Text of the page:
My embarrassing failure with respect to tiramisu was one of failing to analyse the internal structure of a word and thus see what its origin and literal meaning must be. It is also possible to overanalyse, and see inside a word structure that isn't there, and similarly miss the etymology and the meaning. The latter happened to my colleague Bob Ladd, though no one knows about it, because no occasion ever arose that would cause him to reveal it. Basically, his mistake was of the eggcorn variety, though with sound and writing reversed in their roles. If an occasion for his unmasking had ever come up, he would have revealed his linguistic foolishness through a ridiculous mispronunciation of a word he knew only from writing, to general mirth. Because it never happened, nobody was ever privy to his secret shame.
Until now, that is. He committed the inexplicable blunder of sharing his shameful phonological secret with a staff member of the one linguistic blog site that knows no mercy, the News of the World of the language sciences, the one-stop-shopping linguistic revelation site that is . . . Language Log. How could he be so foolish as to tell a linguistic journalist without saying "This is off the record" first? I have no idea. This is Language Log, not Needless Self-Humiliation Log. Language Log's duty is to its readers. Read on!
The word on which Bob faced his potential (and as from today, real) humiliation was biopic. He had seen it, and imagined it was to be classed with -ic words like biotic, bionic, and myopic, all of which are stressed on the o of the syllable before the -ic suffix. If he had ever had to say it, he would have rhymed it with myopic: [baɪˈapɪk]. He imagined that there was some relevant Greek root biop- that contributed appropriately to its sense.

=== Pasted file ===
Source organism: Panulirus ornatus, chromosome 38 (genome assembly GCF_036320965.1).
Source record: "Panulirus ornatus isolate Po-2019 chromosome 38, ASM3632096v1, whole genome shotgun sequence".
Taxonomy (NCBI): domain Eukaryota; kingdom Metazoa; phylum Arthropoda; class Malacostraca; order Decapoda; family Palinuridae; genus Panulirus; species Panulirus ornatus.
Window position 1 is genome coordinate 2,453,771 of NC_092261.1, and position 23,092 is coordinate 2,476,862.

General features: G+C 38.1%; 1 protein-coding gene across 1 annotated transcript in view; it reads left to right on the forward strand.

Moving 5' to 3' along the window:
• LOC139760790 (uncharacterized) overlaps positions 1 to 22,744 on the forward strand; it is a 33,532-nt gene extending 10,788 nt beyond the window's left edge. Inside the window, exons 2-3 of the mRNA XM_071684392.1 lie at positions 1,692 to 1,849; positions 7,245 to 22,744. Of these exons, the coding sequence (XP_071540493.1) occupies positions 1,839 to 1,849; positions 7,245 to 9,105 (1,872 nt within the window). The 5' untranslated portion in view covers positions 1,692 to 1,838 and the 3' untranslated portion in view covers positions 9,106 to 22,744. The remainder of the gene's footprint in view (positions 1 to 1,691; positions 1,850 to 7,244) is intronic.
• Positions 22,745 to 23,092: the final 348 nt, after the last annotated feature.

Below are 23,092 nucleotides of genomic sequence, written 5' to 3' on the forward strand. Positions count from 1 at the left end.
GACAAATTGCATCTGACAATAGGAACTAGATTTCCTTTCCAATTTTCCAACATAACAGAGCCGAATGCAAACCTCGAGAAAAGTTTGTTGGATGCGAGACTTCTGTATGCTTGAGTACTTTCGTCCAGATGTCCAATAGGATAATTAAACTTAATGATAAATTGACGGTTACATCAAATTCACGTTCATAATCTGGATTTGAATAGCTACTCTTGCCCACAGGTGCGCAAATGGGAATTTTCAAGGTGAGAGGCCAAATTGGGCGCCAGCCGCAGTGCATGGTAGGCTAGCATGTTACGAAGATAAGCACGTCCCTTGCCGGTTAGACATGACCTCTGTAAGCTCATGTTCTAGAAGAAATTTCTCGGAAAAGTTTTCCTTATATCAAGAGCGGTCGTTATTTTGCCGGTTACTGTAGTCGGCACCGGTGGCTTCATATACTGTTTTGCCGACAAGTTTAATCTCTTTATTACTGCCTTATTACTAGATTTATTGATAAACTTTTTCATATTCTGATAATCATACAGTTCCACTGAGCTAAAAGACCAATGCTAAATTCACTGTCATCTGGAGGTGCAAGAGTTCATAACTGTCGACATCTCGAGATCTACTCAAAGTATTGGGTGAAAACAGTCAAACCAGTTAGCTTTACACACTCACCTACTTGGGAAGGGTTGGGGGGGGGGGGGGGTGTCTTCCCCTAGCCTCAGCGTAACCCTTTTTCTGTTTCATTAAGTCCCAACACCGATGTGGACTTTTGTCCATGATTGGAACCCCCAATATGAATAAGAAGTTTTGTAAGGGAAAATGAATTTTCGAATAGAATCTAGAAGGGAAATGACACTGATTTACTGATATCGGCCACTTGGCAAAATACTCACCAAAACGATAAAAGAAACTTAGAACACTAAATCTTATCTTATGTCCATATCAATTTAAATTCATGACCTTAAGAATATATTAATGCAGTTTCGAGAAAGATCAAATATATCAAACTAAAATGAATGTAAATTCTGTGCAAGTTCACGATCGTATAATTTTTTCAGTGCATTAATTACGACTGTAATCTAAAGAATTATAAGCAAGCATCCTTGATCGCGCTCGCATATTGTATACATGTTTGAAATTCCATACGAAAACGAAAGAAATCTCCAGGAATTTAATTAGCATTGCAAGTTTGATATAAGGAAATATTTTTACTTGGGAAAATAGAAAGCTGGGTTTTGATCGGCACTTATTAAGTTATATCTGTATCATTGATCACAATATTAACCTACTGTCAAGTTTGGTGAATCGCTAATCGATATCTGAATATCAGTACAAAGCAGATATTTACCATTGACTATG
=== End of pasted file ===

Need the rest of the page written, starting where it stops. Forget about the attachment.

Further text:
But the word is, of course, nothing to do with the suffix -ic (nearly all the words formed with that are adjectives, anyway). Biopic is instead a combination of two back-clippings (you knew that). If you take the phrase biographical picture ("movie about someone's life"), drop the -graphical bit of biographical to get the back-clipping bio, drop the -ture bit of picture to get the back-clipping pic, and glue the two together, you get biopic. It's pronounced with the prosody you expect in a compound: [ˈbaɪoʊˌpɪk].
Bob had completely missed this etymology and the real structure of the word, just as a mere layperson might well do. Poor Bob. A disgrace to the phonology profession. And he knows it. Go ahead, laugh at him. Frankly, I don't feel quite so bad about tiramisu now.
Update: Language Log reader Bruce Lin tells me that he was on the BBC4 TV quiz show "Only Connect" recently (it's a what-do-these-have-in-common lateral thinking quiz), and heard the host, Victoria Coren, pronounce biopic with the stress on "op". He didn't think anything of it at the time, but after the program aired, Twitter commenters thought she had mispronounced it out of ignorance. So that might seem like something to lift Bob Ladd's spirit. But I don't think so. He's a top phonologist and phonetician; he doesn't want to be defended on the grounds that he's comparable to a TV quiz show host, now does he?
[Comments are closed to guard against needless self-humiliation.]